The story you are about to read is true. Names have been changed to protect the idiotic.
Upstart advertising copywriter Mr. X was in his first client meeting with Southeast Asian cellular communications company, Cell-Koh-Koh, which were poised to launch their new device, the Neato-Cool Office-Fax Type-Messenger (or NCOFTyM or “Nick-of-time” for short) to the public. To really drive home how long ago this was, the NCOFTyM was the first mobile device in this Southeast Asian country that was capable of sending a text message to a landline fax machine, which would then print said message. However, the NCOFTyM was unable to receive messages; that would come later once the e-mail and texting capabilities that were mostly restricted to the military (and some colleges and businesses) would become more mainstream.
At any rate, workers on the go would have the means to print a message at their base office from anywhere within Cell-Koh-Koh’s network, and Cell-Koh-Koh had taken the initiative to book a full-page ad for the NCOFTyM in a major industry trade magazine. Then they finally decided to bring in their advertising agency to develop the ad, which had to be delivered in four days. (!) Assuming we used stock photography and called in a few favors from the color separators (yes, we were using films back then), the ad concept and copy had to be approved by the client by 2 p.m. the following afternoon.
So Mr. X was listening very intently to the two-hour client presentation, twisting his brain in a feeble attempt to squeeze out some compelling messages for a full-page industry trade ad that would convince companies with a mobile workforce to invest in this not-really-inexpensive device for communicating with the base office instead of simply continuing to rely on not-really-expensive mobile phone calls.
Stuck in bumper-to-bumper traffic on his way back to the agency, an idea suddenly came to Mr. X, who proceeded to write and rewrite in his notepad during every stop in his stop-and-go journey back to the office. Upon his arrival back at his desk, he quickly typed up a final draft of his initial proposed ad copy, gained immediate creative director approval and a photo suggestion, and faxed it all to his contact at Cell-Koh-Koh.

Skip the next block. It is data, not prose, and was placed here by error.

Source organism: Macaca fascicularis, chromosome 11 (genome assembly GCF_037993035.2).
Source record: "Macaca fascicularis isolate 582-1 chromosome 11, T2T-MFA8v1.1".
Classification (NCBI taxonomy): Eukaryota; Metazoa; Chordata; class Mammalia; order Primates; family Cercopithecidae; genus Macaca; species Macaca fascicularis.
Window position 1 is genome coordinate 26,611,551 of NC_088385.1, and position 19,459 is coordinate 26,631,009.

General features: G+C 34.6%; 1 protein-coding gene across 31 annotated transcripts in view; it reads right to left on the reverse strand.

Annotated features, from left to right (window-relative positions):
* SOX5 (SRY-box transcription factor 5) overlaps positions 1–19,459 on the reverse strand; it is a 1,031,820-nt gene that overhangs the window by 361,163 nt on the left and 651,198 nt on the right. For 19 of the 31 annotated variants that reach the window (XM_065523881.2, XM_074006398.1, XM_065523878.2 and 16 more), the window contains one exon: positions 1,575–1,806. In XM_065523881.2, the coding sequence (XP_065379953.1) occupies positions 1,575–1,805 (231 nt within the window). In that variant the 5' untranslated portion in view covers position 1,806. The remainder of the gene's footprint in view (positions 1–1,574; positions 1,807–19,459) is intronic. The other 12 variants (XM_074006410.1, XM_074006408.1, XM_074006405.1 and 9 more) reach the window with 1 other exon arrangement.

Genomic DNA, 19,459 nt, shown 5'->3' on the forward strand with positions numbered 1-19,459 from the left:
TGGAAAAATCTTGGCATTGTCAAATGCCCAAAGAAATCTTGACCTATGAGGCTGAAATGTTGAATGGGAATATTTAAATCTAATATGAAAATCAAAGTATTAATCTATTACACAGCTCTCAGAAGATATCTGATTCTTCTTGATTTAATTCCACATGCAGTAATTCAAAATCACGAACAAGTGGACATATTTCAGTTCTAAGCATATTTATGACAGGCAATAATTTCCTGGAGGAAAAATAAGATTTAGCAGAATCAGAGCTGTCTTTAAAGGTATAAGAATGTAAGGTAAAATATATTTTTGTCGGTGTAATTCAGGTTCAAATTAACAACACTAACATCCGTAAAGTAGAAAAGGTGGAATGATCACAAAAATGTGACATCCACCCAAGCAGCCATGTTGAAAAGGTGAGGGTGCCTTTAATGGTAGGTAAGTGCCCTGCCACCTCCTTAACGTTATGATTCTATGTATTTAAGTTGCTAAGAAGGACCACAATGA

The contact called Mr. X immediately, and while he was impressed with the photo, he wasn’t happy with the copy, which seemed to be missing a lot of messaging about the techno-whatzit whizbangs that explained how the NCOFTyM can do its thing. For the next 30 minutes Mr. X listened and took notes, and was told to expect a twenty-eight-page fax of the device’s technical specifications for further reference. It was now past 7 p.m., and tomorrow's 2 p.m. deadline doom seemed to be approaching faster than the speed of time.
Fighting his rapidly deflating ego, Mr. X struggled to decipher the technical specs that he read (and reread) that evening, and struggled further the following morning trying to translate that information as well as pack all of the client requests into a concise 400-word ad -- which still had to fit with the approved photo. Fifty-five minutes before deadline, Mr. X showed a 407-word, somewhat clunky draft to the creative director -- who understood that there are times when creative people have to assume the role of an order-taker. He gave the copy an OK to fax for client review.
Twenty minutes later, the phone rang. Mr. X took the call from his now-irate Cell-Koh-Koh contact, who said that the ad copy was completely off-base. After a seventeen-minute discussion regarding what the client was really looking for, something clicked in X’s head.
“Just a moment, I’ve been rewriting as we have been talking,” X lied over the phone. “Let me send you a new draft.” X immediately took his initial ad copy from the previous evening and refaxed it to the client while he waited on the line.
Three minutes later, and one minute before deadline, the client was elated. “This is perfect! I was having my doubts, but I can see that you really get this. Please proceed.”
So this was a case where the third time was definitely the charm, even though it involved trusting one’s first instinct the second time around.